The Late Dr. Edward Said recounts his family’s expulsion from historic Palestine.
My own immediate family was spared the catastrophes of what we call the Nakba of 1948. We had a house and a business in Cairo even though we spent most of the year in Palestine.
Two thirds of the Palestinian population was literally driven out of the country approximately one million people by the Zionist forces.
I was twelve at the time, but I do recall certain things with distinct lucidity. Every member of my family became a refugee during that period—no one remained!
Our part of Palestine, west Jerusalem, controlled by the British mandate belonged to Israel now. People who lived there were suddenly made homeless and in many instances penniless, disoriented and scarred forever.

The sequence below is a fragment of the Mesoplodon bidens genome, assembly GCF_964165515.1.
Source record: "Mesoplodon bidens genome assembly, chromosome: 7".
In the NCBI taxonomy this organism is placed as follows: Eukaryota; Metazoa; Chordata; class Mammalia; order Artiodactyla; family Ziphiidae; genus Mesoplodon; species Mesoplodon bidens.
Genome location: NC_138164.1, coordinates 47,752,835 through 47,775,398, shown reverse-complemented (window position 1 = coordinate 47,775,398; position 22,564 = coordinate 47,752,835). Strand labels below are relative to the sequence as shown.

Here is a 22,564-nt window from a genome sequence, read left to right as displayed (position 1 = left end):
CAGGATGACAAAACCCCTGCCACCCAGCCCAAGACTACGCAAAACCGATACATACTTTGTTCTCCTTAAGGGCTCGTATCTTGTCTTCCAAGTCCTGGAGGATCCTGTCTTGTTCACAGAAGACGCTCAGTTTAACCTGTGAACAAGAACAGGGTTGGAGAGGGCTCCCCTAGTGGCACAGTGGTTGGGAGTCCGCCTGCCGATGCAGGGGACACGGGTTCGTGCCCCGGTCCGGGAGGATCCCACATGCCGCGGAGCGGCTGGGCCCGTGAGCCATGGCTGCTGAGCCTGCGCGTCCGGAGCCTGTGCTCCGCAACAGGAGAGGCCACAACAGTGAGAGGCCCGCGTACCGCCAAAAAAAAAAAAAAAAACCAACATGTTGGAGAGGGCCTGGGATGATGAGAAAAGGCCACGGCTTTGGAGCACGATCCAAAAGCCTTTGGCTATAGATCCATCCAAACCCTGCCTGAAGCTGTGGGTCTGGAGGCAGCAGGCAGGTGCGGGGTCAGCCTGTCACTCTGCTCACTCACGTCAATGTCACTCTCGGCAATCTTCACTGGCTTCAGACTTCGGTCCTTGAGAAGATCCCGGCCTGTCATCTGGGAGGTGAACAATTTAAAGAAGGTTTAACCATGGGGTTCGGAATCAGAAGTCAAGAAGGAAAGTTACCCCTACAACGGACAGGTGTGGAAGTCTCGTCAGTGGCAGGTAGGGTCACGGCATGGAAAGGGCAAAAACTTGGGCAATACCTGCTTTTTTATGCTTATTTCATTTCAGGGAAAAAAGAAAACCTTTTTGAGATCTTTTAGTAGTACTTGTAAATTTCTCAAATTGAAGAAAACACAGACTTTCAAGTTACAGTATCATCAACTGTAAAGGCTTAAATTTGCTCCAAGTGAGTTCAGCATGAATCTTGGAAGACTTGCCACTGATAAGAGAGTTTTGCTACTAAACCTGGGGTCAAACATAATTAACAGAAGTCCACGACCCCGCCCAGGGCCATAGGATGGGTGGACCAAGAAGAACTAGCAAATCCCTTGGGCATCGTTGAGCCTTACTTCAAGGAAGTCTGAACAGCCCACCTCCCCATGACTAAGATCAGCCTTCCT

I saw most of my family after the fall of Palestine, but all were greatly reduced to circumstances, their faces stark with worry, ill health and despair. My extended family lost all of its property and residence. The faces that I once remembered beaming with glee now were lined with the cares of exile and homelessness.
Serial dislocation became the predicament of many Palestinians. One of my uncles went from Palestine to Cairo to Alexandria to Bagdad to Beirut and now in his eighties lives a sad silent man in Seattle wearing the key to his home in Palestine around his neck hoping to return someday.